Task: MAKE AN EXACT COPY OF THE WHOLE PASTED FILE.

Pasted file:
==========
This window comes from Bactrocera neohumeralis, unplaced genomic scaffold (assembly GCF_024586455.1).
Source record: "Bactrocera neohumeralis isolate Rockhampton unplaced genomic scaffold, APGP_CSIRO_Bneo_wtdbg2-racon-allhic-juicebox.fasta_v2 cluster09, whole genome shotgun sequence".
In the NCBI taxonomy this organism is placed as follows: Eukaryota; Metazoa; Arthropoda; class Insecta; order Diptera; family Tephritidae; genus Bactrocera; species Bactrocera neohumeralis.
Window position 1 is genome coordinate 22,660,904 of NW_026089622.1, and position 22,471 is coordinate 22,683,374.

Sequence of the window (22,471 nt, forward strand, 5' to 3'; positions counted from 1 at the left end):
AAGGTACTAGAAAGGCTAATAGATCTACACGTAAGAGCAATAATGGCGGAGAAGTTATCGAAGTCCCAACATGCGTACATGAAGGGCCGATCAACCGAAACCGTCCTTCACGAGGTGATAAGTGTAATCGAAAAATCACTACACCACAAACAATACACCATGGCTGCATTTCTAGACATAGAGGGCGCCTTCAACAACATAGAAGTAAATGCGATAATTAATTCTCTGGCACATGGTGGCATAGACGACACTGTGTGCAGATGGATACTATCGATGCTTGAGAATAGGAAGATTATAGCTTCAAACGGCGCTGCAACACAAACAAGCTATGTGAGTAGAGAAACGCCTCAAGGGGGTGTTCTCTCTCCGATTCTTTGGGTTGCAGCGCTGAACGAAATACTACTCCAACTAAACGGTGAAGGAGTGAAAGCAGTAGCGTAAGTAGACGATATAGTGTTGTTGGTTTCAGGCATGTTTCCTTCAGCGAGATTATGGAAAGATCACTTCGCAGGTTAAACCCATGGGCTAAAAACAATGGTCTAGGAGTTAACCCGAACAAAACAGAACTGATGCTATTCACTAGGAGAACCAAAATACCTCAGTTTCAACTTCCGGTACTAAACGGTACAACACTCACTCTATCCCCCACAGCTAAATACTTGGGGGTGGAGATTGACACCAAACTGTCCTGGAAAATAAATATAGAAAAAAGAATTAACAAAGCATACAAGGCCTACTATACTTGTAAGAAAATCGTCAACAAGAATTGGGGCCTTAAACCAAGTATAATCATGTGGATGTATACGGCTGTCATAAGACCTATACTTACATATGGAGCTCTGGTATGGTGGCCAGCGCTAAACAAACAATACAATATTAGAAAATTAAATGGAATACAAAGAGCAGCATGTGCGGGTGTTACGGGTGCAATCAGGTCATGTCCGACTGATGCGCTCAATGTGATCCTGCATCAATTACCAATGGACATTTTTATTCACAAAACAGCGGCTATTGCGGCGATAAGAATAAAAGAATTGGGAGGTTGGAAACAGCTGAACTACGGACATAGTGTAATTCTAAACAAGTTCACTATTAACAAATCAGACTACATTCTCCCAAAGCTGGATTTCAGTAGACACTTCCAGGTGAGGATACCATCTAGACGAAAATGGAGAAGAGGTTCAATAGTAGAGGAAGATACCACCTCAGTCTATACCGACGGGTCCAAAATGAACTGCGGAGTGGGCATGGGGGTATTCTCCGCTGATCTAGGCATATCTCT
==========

This window comes from Bactrocera neohumeralis, unplaced genomic scaffold (assembly GCF_024586455.1).
Source record: "Bactrocera neohumeralis isolate Rockhampton unplaced genomic scaffold, APGP_CSIRO_Bneo_wtdbg2-racon-allhic-juicebox.fasta_v2 cluster09, whole genome shotgun sequence".
In the NCBI taxonomy this organism is placed as follows: Eukaryota; Metazoa; Arthropoda; class Insecta; order Diptera; family Tephritidae; genus Bactrocera; species Bactrocera neohumeralis.
Window position 1 is genome coordinate 22,660,904 of NW_026089622.1, and position 22,471 is coordinate 22,683,374.

Sequence of the window (22,471 nt, forward strand, 5' to 3'; positions counted from 1 at the left end):
AAGGTACTAGAAAGGCTAATAGATCTACACGTAAGAGCAATAATGGCGGAGAAGTTATCGAAGTCCCAACATGCGTACATGAAGGGCCGATCAACCGAAACCGTCCTTCACGAGGTGATAAGTGTAATCGAAAAATCACTACACCACAAACAATACACCATGGCTGCATTTCTAGACATAGAGGGCGCCTTCAACAACATAGAAGTAAATGCGATAATTAATTCTCTGGCACATGGTGGCATAGACGACACTGTGTGCAGATGGATACTATCGATGCTTGAGAATAGGAAGATTATAGCTTCAAACGGCGCTGCAACACAAACAAGCTATGTGAGTAGAGAAACGCCTCAAGGGGGTGTTCTCTCTCCGATTCTTTGGGTTGCAGCGCTGAACGAAATACTACTCCAACTAAACGGTGAAGGAGTGAAAGCAGTAGCGTAAGTAGACGATATAGTGTTGTTGGTTTCAGGCATGTTTCCTTCAGCGAGATTATGGAAAGATCACTTCGCAGGTTAAACCCATGGGCTAAAAACAATGGTCTAGGAGTTAACCCGAACAAAACAGAACTGATGCTATTCACTAGGAGAACCAAAATACCTCAGTTTCAACTTCCGGTACTAAACGGTACAACACTCACTCTATCCCCCACAGCTAAATACTTGGGGGTGGAGATTGACACCAAACTGTCCTGGAAAATAAATATAGAAAAAAGAATTAACAAAGCATACAAGGCCTACTATACTTGTAAGAAAATCGTCAACAAGAATTGGGGCCTTAAACCAAGTATAATCATGTGGATGTATACGGCTGTCATAAGACCTATACTTACATATGGAGCTCTGGTATGGTGGCCAGCGCTAAACAAACAATACAATATTAGAAAATTAAATGGAATACAAAGAGCAGCATGTGCGGGTGTTACGGGTGCAATCAGGTCATGTCCGACTGATGCGCTCAATGTGATCCTGCATCAATTACCAATGGACATTTTTATTCACAAAACAGCGGCTATTGCGGCGATAAGAATAAAAGAATTGGGAGGTTGGAAACAGCTGAACTACGGACATAGTGTAATTCTAAACAAGTTCACTATTAACAAATCAGACTACATTCTCCCAAAGCTGGATTTCAGTAGACACTTCCAGGTGAGGATACCATCTAGACGAAAATGGAGAAGAGGTTCAATAGTAGAGGAAGATACCACCTCAGTCTATACCGACGGGTCCAAAATGAACTGCGGAGTGGGCATGGGGGTATTCTCCGCTGATCTAGGCATATCTCT